Archive for the ‘Paid Search’ Category
We know you’re eager to start paid search; it can be a crucial way of bringing potential customers to your site. But there are a few things you should make sure you have in place to be successful.
1. Work the Numbers
Stop. Do not pass go. Do not deposit $200 in your AdWords account (yet).
First, figure out what your conversion is — a sale? a lead form submission? Then you have to try to figure out how much money it makes sense to pay to bring people to your site so that you get more value from that conversion than you spend on the advertising.
You can go at this two ways. If you know the value of the conversion (you sold a $100 widget), you can work the ROI calculation backwards to figure out what a reasonable cost per conversion and cost per click might be. Alternatively, if the value of the conversion is less well-defined (like in lead generation), you might simply pick a reasonable target for cost-per-lead.
Here’s a great article from the LunaMetrics archives to give you perspective on how to think through the numbers before beginning paid search, and really understanding whether and how you can make an impact.
2. Be Ready to Convert Traffic with Landing Pages
OK, so you figured out what kind of budget you need to be looking at and some targets for success. But before you start spending that money, you (and your website) need to be ready to receive that traffic and do something with it.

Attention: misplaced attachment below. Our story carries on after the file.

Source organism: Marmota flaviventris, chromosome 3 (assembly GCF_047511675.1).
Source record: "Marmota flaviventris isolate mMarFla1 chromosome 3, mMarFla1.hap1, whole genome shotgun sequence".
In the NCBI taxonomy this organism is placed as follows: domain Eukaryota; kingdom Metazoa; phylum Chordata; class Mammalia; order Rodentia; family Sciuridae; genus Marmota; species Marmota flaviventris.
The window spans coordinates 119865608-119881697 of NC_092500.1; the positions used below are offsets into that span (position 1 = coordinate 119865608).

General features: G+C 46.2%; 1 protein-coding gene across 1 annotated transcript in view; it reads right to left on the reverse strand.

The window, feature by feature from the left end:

Rarely is your home page a great place to send visitors who clicked a paid search ad. Sure, it may be a good introduction to your company, but you’re not fully utilizing the most important aspect of paid search, which is that we know just what someone is looking for (based on the keyword we bid on). We don’t have to give them a generic page; we can be specific and targeted.
So, it pays to have specific, targeted landing pages ready to go for those visitors. Sometimes an existing page on your site might suffice, but take a hard look at it to make sure it’s clear and easy for the user to make the conversion. Here’s another article from deep in the LunaMetrics archives (from 2006!) about fourteen things to pay attention to on your landing pages, and they’re all still quite relevant today.
3. Be Ready to Measure the Conversions
You must be a new visitor to this blog if you don’t already know we are ALL ABOUT MEASUREMENT here at LunaMetrics. But there’s a very good reason for that: if we don’t know which keywords, ads, and landing pages convert on our site by measuring them, how do we know where we are spending our money well and where we’re flushing it away?
So get Google Analytics (or the analytics tool of your choice, but GA is free, after all) on your site, and make sure it’s set up to measure your conversions.
Once you’ve got (1), (2), and (3) in place, then you are ready to start putting together your paid search campaigns.